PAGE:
At the recent NatCon Convention for Speculative Fiction in Brisbane, a panel discussed the aesthetics and conventions of Australian Gothic. An area of contention was whether there is a genre of Australian Gothic given our country’s diamond-blue skies and landscapes rebounding heat. Gothic elements tend towards the dark and brooding, enclosed spaces and crumbling ruins. If we are to envisage a genre as truly Australian Gothic, writers need to escape the transplantation of European Gothic elements. What is there in our landscape that is terrifying?
In the past, when Australia was just newly invaded, the outback was the place of disquiet, a savage landscape where evil lurked and people could go missing to never return. Think Picnic at Hanging Rock. But with several generations settled in Australia, many non-Indigenous Australians have little reason left to fear the outback, and for some it is a place to relax and escape the tyranny of cities, such as the ecotourism camp that Shelley, the main character in Kirsten Tranter’s new novel, Hold, goes to mark the anniversary of her lover’s death.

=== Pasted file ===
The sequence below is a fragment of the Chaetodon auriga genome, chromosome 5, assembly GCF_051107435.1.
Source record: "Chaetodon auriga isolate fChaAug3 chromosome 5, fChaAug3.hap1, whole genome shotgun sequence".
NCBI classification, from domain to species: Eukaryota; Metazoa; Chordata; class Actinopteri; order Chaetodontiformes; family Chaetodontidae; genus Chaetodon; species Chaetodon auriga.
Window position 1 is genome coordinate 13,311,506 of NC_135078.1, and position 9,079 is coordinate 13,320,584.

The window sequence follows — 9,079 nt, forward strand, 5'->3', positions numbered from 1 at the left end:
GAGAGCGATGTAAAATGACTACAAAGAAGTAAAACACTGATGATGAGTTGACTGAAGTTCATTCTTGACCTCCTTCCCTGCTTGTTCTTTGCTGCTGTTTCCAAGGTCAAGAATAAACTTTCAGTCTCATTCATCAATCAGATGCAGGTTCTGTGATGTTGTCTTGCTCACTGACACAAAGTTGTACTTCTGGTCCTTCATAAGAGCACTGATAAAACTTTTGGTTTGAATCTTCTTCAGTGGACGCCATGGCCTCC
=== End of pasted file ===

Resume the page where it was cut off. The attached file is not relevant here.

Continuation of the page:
Conrad dies in a surfing accident at Bronte three years before the story starts. In a prologue which is light-infused and redolent of sunscreen and Paddlepops, Tranter describes the liminal landscape of the beach: the sharp drop-off where paddling can turn dangerous in an instant. The sea’s currents are “stealthy hidden things that can tow you out in a matter of quick minutes, like magic, and leave you to swim as hard as you can while you remain in place.” As the Australian Gothic panel at NatCon identified, the beach can be an Australian Gothic landscape with its metaphors of liminality and dangerous depths. Tranter’s third novel covering the familiar ground of grief and loss, not only makes literary nods at the genre, such as The Yellow Wallpaper, but can be seen as part of the evolution of Australian Gothic.